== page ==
Decreased Urinary pH

Uric acid urinary stones are frequently seen in conditions where there is a consistently low urinary pH. Almost all individuals with uric acid nephrolithiasis present with aciduria. [43][44] In the absence of congenital or acquired conditions that increase susceptibility to uric acid stones, most affected patients are found to develop idiopathic uric acid renal stones or gout. [44][45] Both of these conditions are characterized by hyperuricemia, a decrease in fractional excretion of uric acid, and persistently low urinary pH levels. This may also explain the observed association between obesity and aciduria. [46][47] The decrease in urine pH forms uric acid stones by inducing changes in the dissolution of uric acid and acid-base status. [48][49] In other words, uric acid solubility is heavily dependent on pH. A persistent decrease in urine pH (usually to 5.5 or less) even with the normal level of urinary uric acid secretion will lead to uric acid stone formation. Further, an increased urinary uric acid will not contribute to the formation of uric acid urolithiasis if the urine pH is increased to 6.0 - 6.5 as this greatly increases uric acid solubility. [50]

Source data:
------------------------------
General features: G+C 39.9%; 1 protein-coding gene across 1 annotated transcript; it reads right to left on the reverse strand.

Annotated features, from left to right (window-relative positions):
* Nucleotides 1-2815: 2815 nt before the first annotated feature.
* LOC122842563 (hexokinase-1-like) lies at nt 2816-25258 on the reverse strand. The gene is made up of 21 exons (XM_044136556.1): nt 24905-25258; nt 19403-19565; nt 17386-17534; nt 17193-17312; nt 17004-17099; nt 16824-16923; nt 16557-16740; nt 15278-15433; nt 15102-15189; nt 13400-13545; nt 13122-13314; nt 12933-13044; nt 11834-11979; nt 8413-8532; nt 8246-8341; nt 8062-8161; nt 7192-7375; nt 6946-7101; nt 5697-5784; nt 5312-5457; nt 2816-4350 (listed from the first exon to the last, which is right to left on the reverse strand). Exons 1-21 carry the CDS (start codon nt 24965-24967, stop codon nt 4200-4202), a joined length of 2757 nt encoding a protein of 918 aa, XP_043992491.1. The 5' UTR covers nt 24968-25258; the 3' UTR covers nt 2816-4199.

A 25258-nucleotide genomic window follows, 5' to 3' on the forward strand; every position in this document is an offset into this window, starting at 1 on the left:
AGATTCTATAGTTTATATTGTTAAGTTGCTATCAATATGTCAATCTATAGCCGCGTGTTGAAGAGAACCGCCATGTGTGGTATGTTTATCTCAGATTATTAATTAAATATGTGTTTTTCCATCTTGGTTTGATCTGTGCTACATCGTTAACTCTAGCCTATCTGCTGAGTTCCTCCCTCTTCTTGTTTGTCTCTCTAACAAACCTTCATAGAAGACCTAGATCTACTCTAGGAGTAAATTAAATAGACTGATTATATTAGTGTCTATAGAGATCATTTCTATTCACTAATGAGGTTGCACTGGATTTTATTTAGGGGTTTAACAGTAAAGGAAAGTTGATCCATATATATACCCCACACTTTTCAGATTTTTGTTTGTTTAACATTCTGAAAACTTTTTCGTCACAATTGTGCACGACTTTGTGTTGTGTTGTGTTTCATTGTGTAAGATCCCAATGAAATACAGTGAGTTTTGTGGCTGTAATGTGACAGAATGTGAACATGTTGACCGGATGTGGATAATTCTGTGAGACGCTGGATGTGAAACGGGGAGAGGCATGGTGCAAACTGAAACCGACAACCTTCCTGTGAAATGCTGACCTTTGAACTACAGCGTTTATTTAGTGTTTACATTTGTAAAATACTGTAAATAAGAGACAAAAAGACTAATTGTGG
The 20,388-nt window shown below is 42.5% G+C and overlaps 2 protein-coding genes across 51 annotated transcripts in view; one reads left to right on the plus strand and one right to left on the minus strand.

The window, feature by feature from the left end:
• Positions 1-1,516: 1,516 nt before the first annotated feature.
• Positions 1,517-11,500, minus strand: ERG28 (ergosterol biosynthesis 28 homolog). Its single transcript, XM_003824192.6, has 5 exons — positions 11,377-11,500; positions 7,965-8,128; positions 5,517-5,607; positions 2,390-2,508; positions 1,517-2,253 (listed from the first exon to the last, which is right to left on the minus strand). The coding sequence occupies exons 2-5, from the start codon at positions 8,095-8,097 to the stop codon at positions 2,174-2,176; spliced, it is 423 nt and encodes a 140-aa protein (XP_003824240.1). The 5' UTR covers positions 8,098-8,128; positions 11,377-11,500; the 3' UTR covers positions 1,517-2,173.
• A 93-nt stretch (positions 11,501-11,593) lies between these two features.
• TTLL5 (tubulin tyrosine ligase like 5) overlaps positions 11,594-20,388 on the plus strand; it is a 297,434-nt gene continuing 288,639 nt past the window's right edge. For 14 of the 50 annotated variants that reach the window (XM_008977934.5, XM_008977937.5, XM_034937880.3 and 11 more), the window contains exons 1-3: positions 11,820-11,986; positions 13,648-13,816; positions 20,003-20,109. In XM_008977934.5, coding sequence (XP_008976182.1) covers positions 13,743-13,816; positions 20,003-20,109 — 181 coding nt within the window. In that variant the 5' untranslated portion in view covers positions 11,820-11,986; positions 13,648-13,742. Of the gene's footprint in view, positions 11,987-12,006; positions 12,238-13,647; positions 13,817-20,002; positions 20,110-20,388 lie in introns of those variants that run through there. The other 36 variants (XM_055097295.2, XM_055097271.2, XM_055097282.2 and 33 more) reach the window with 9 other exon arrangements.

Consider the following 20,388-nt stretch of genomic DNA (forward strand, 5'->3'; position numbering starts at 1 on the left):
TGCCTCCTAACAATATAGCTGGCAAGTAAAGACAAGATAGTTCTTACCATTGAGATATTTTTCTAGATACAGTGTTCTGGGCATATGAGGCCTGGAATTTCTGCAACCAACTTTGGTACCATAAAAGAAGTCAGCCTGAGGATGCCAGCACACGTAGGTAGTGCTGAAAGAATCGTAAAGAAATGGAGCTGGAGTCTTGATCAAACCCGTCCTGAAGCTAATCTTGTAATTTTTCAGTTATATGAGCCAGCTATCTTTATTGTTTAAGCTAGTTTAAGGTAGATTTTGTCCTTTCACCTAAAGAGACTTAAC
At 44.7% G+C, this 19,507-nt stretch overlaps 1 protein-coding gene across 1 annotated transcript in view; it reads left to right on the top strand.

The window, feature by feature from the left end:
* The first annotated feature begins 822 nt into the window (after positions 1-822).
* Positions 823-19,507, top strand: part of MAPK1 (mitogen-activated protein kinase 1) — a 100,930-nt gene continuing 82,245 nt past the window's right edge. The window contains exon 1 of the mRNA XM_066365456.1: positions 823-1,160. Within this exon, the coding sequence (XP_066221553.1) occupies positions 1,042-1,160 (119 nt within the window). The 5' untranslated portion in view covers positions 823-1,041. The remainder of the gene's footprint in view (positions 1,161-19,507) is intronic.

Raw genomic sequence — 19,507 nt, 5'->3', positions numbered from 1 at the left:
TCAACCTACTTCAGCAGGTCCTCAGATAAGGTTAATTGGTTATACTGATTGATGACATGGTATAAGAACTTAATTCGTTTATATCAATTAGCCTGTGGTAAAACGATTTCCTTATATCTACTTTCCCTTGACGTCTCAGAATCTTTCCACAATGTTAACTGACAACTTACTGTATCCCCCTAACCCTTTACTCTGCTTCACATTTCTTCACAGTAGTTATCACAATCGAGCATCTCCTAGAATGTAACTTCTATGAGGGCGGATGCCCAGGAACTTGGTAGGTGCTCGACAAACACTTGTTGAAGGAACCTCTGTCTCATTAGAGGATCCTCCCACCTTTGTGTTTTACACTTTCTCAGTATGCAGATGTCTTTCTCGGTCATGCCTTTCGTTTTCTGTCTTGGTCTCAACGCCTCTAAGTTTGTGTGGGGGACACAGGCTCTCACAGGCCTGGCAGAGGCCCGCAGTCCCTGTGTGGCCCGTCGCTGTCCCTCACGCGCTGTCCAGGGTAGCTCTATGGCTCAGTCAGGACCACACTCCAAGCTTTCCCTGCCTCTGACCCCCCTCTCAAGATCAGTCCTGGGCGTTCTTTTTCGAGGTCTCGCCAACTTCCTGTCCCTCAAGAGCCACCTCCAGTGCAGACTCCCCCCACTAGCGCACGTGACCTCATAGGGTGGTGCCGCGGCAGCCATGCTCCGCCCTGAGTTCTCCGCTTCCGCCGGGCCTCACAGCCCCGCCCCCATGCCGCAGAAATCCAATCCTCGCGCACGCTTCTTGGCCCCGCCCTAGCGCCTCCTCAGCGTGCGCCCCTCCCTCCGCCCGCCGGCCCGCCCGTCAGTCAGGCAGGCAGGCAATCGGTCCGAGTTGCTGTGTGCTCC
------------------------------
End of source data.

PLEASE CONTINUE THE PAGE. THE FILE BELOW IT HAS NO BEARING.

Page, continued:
Decreased urinary pH (aciduria) is associated with lower urinary ammonia excretion due to metabolic syndrome. In the proximal convoluted tubule, insulin increases glutamine metabolism resulting in the production of ammonia (NH3) which then forms ammonium ions (NH4+) in the presence of free hydrogen. Ammonium is the primary urinary acid buffer; so when this is deficient, due to proximal renal tubular steatosis and lipotoxity or from lower insulin levels in patients with metabolic syndrome or diabetes, the patient will develop aciduria. [19][51][19][52][53]

Decreased Urine Output

A decrease in urine output increases highly concentrated urinary solutes and supersaturation that increase susceptibility to crystal and stone formation. This leads to the precipitation of uric acid crystals, which lead to stones. This explains why uric acid stones are more common in tropical and humid climates. [54][55]